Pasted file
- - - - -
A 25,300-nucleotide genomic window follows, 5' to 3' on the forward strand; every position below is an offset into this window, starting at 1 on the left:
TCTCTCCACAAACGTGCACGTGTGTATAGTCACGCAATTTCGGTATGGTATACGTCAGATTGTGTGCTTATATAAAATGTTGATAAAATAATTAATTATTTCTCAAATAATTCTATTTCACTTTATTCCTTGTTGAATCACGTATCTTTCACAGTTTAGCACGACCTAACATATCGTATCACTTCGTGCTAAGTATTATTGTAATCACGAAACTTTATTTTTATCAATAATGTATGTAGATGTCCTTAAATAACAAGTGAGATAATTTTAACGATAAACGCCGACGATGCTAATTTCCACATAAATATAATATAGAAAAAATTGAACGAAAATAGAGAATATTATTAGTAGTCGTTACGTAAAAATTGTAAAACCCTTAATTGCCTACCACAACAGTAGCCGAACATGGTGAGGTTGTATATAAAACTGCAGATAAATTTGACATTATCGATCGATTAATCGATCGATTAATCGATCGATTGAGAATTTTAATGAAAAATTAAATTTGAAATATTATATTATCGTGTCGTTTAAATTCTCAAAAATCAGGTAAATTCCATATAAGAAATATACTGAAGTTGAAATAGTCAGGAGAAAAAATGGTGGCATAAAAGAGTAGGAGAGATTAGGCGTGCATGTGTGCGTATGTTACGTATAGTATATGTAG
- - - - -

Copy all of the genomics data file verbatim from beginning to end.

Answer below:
A 25,300-nucleotide genomic window follows, 5' to 3' on the forward strand; every position below is an offset into this window, starting at 1 on the left:
TCTCTCCACAAACGTGCACGTGTGTATAGTCACGCAATTTCGGTATGGTATACGTCAGATTGTGTGCTTATATAAAATGTTGATAAAATAATTAATTATTTCTCAAATAATTCTATTTCACTTTATTCCTTGTTGAATCACGTATCTTTCACAGTTTAGCACGACCTAACATATCGTATCACTTCGTGCTAAGTATTATTGTAATCACGAAACTTTATTTTTATCAATAATGTATGTAGATGTCCTTAAATAACAAGTGAGATAATTTTAACGATAAACGCCGACGATGCTAATTTCCACATAAATATAATATAGAAAAAATTGAACGAAAATAGAGAATATTATTAGTAGTCGTTACGTAAAAATTGTAAAACCCTTAATTGCCTACCACAACAGTAGCCGAACATGGTGAGGTTGTATATAAAACTGCAGATAAATTTGACATTATCGATCGATTAATCGATCGATTAATCGATCGATTGAGAATTTTAATGAAAAATTAAATTTGAAATATTATATTATCGTGTCGTTTAAATTCTCAAAAATCAGGTAAATTCCATATAAGAAATATACTGAAGTTGAAATAGTCAGGAGAAAAAATGGTGGCATAAAAGAGTAGGAGAGATTAGGCGTGCATGTGTGCGTATGTTACGTATAGTATATGTAG